A list of useful online dictionaries and glossaries.
Let’s face it, when it comes to medical translation, the international language of medicine is English.
And in view of that fact, I’m surprised at how hard it is to find a good German English medical dictionary or glossary on the web. But I’ll keep looking, so do come back for new links which I’ll add as I find them.
Translating German medical texts into English is clearly also another very specialized area of translation, and where you trust that your German translator has a solid medical or scientific background – especially when translating dosages, and advice on taking medicine! (A very good reason for a translator to take out professional indemnity insurance....)
1. A Multilingual Glossary of Technical and Popular Medical Terms in nine European Languages, a project commissioned by the European Commission (DG III) providing medical glossaries in several languages. (Call up the German medical term you wish to translate, click on the multilemma symbol just to the left of the word and it automatically provides a translation of the word in 7 European languages, English included.)
2. The Roche medical dictionary - A lexicon of 140,000 medical terms in German with English translations.
3. Medical terminology, English to German, plus German descriptions, for cross referencing purposes, from Morbus Hodgkin.
4. Becker's dictionary of German medical abbreviations (Medizinische Abbürzungslexikon), accepts both English and German abbreviations. I can't praise this little medical glossary enough - I'm amazed how often I need it. So many English abbreviations are adopted into German and so it's great to have this reference work at hand.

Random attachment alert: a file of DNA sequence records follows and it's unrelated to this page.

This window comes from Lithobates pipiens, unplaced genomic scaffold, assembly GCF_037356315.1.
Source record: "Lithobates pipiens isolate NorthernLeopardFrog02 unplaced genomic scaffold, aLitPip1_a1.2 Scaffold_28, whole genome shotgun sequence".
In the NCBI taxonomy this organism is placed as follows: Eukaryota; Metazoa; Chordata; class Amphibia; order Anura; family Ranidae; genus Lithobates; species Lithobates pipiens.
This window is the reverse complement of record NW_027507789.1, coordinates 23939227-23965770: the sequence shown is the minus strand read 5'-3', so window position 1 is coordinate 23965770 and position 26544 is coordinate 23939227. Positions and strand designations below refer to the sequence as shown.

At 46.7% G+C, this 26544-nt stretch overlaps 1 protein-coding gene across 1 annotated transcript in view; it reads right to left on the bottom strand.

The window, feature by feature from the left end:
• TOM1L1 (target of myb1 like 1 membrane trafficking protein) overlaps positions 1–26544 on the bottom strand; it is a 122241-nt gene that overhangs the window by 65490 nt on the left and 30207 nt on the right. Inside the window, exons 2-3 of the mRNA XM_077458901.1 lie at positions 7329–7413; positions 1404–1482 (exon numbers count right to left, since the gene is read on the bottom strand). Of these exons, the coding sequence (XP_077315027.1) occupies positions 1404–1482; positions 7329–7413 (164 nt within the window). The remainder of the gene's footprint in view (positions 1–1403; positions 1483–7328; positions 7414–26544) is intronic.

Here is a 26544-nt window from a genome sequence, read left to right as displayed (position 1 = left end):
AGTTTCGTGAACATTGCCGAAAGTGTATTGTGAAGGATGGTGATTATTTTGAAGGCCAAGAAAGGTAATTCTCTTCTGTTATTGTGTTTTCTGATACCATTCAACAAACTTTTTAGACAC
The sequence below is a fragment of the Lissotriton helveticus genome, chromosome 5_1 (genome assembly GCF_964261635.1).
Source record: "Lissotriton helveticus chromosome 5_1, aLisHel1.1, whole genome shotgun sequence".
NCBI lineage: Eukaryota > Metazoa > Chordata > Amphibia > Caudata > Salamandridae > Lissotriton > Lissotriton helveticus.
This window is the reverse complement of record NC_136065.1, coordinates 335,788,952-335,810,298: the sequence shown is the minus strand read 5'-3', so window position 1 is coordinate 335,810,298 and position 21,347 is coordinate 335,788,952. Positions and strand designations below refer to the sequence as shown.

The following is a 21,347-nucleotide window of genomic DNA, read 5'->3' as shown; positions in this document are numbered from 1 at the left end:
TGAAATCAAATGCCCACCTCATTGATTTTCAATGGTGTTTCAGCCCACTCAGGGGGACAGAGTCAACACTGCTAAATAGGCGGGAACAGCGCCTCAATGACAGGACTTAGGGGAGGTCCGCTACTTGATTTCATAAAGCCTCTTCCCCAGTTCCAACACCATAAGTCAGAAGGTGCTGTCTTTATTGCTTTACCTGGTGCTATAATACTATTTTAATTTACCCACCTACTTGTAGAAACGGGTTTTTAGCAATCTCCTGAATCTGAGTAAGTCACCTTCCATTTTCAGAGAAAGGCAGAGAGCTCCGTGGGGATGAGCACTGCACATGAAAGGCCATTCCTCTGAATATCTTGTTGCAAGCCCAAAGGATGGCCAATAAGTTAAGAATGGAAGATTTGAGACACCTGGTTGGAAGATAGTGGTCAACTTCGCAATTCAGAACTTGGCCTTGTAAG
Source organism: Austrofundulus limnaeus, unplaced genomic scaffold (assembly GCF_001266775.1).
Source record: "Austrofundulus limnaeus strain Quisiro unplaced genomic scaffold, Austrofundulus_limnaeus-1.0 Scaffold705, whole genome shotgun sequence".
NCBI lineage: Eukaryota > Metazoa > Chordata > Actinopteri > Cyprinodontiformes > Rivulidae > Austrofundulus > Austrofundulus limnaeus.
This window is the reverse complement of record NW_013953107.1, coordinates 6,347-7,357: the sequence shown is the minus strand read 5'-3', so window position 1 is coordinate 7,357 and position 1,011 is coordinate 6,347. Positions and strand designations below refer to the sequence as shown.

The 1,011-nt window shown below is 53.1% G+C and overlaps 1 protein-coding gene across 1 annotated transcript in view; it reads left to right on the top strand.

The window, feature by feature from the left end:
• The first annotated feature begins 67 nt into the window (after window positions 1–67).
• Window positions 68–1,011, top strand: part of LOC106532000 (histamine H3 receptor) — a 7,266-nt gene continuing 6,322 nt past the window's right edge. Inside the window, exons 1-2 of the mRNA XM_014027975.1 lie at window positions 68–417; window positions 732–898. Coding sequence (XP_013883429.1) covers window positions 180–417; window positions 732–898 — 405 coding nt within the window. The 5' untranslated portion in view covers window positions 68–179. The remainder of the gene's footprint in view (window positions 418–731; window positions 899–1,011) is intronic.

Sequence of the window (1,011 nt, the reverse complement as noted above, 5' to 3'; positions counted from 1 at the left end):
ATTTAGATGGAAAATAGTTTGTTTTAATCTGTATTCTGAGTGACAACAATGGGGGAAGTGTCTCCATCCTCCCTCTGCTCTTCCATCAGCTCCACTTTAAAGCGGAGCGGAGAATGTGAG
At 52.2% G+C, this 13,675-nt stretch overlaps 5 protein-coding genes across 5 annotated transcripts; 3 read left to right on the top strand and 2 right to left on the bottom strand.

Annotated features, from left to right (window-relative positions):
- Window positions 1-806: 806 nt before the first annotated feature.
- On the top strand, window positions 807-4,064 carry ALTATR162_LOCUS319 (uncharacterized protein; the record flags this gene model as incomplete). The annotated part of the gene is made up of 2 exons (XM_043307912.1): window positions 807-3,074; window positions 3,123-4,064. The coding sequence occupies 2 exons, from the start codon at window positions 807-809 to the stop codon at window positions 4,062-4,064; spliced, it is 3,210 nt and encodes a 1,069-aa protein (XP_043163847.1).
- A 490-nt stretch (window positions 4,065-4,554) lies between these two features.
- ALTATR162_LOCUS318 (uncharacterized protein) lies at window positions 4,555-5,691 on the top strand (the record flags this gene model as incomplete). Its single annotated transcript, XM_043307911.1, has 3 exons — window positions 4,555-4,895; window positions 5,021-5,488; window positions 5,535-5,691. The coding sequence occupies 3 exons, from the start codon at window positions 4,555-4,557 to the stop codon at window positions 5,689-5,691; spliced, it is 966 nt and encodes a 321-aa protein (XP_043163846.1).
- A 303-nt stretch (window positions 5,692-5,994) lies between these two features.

5. Wikipedia (http://de.wikipedia.org/wiki/Medizinische_Abkürzungen) is usually a good starting point for most things, and it also applies to medical abbreviations. Once you've found the German medical term, just plug it into a standard dictionary for the English translation.
6. Med Serv is another one, with around 2,700 German medical abbreviations, if you haven't been lucky elsewhere.
7. German Institute of Medical Documentation and Information (DIMDI) Medical knowledge online, here the English version. Associated with the German Federal Ministry of Health and a good source of background information on medicine in Germany.
An invaluable resource for WHO disease classifications and terminology for the serious medical translator. Detailed vocabulary unfortunately only available for subscription (expensive).
8. Dental lexicon published by the Zahn Forum, with explanations of terms (in German) plus English equivalents as well as links to further information. Rather good.
9. The European Centre for Disease Prevention & Control (ECDC) has just made available a translation memory (TM) of 22,000 words related to infectious diseases. It is available in .tmx format for uploading into your TM software. For more details and to download click here.
Now, if you get serious about medical translation then at some stage there'll be no getting round the need for a serious, well-respected physical/paper dictionary. You'll always need to be able to refer to an authorized source.
They can be horribly expensive (look for a used copy!) but are a deductible business expense. I've identified some options for you here.
So it just leaves me to wish you Hals- und Beinbruch! (Break a leg!/Good luck!)
German Translation Tips & Resources
If you know of any good German medical glossaries that you've found
useful and would like to recommend, then we'd love to hear from you! Use
the form below (I will NOT pass your details on to anyone!) to submit
your suggested source, and we'll add it to the list.
Many thanks for contributing to our German medical translation database!